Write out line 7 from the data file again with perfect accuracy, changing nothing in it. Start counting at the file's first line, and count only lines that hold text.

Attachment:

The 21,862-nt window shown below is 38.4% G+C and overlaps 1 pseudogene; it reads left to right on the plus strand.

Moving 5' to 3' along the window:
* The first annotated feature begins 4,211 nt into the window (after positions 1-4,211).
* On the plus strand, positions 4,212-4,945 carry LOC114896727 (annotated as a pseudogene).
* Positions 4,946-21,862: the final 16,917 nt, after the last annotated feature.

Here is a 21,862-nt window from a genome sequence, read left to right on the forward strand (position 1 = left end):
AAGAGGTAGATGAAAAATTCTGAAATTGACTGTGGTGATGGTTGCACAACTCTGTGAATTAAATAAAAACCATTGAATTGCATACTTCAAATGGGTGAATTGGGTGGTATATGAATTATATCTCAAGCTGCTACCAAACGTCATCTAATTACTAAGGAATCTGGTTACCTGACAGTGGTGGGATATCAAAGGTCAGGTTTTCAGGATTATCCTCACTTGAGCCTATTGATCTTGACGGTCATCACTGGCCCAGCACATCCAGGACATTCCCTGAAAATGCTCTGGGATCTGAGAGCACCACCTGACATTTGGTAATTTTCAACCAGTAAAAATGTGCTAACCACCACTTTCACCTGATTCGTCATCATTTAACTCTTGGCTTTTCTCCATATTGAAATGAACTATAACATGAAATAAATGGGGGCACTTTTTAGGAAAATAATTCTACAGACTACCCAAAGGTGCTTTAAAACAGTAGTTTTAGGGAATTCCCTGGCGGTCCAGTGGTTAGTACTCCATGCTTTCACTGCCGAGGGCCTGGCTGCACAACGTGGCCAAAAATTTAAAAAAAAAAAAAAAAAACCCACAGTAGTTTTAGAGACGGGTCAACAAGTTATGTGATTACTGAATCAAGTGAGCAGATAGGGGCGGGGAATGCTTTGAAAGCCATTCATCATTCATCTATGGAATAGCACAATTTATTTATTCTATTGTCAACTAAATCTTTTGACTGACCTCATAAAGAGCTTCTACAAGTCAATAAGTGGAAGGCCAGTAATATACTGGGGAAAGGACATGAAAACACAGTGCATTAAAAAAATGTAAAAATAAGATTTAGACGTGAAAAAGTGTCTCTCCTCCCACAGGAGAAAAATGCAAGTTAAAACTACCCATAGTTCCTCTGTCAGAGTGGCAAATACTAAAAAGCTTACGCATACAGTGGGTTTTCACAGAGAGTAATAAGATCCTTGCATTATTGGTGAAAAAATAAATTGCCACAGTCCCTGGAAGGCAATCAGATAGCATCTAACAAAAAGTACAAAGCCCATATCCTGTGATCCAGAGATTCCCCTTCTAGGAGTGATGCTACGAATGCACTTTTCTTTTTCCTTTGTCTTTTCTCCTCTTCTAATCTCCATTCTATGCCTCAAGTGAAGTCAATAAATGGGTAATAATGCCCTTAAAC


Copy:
AAGAGGTAGATGAAAAATTCTGAAATTGACTGTGGTGATGGTTGCACAACTCTGTGAATTAAATAAAAACCATTGAATTGCATACTTCAAATGGGTGAATTGGGTGGTATATGAATTATATCTCAAGCTGCTACCAAACGTCATCTAATTACTAAGGAATCTGGTTACCTGACAGTGGTGGGATATCAAAGGTCAGGTTTTCAGGATTATCCTCACTTGAGCCTATTGATCTTGACGGTCATCACTGGCCCAGCACATCCAGGACATTCCCTGAAAATGCTCTGGGATCTGAGAGCACCACCTGACATTTGGTAATTTTCAACCAGTAAAAATGTGCTAACCACCACTTTCACCTGATTCGTCATCATTTAACTCTTGGCTTTTCTCCATATTGAAATGAACTATAACATGAAATAAATGGGGGCACTTTTTAGGAAAATAATTCTACAGACTACCCAAAGGTGCTTTAAAACAGTAGTTTTAGGGAATTCCCTGGCGGTCCAGTGGTTAGTACTCCATGCTTTCACTGCCGAGGGCCTGGCTGCACAACGTGGCCAAAAATTTAAAAAAAAAAAAAAAAAACCCACAGTAGTTTTAGAGACGGGTCAACAAGTTATGTGATTACTGAATCAAGTGAGCAGATAGGGGCGGGGAATGCTTTGAAAGCCATTCATCATTCATCTATGGAATAGCACAATTTATTTATTCTATTGTCAACTAAATCTTTTGACTGACCTCATAAAGAGCTTCTACAAGTCAATAAGTGGAAGGCCAGTAATATACTGGGGAAAGGACATGAAAACACAGTGCATTAAAAAAATGTAAAAATAAGATTTAGACGTGAAAAAGTGTCTCTCCTCCCACAGGAGAAAAATGCAAGTTAAAACTACCCATAGTTCCTCTGTCAGAGTGGCAAATACTAAAAAGCTTACGCATACAGTGGGTTTTCACAGAGAGTAATAAGATCCTTGCATTATTGGTGAAAAAATAAATTGCCACAGTCCCTGGAAGGCAATCAGATAGCATCTAACAAAAAGTACAAAGCCCATATCCTGTGATCCAGAGATTCCCCTTCTAGGAGTGATGCTACGAATGCACTTTTCTTTTTCCTTTGTCTTTTCTCCTCTTCTAATCTCCATTCTATGCCTCAAGTGAAGTCAATAAATGGGTAATAATGCCCTTAAAC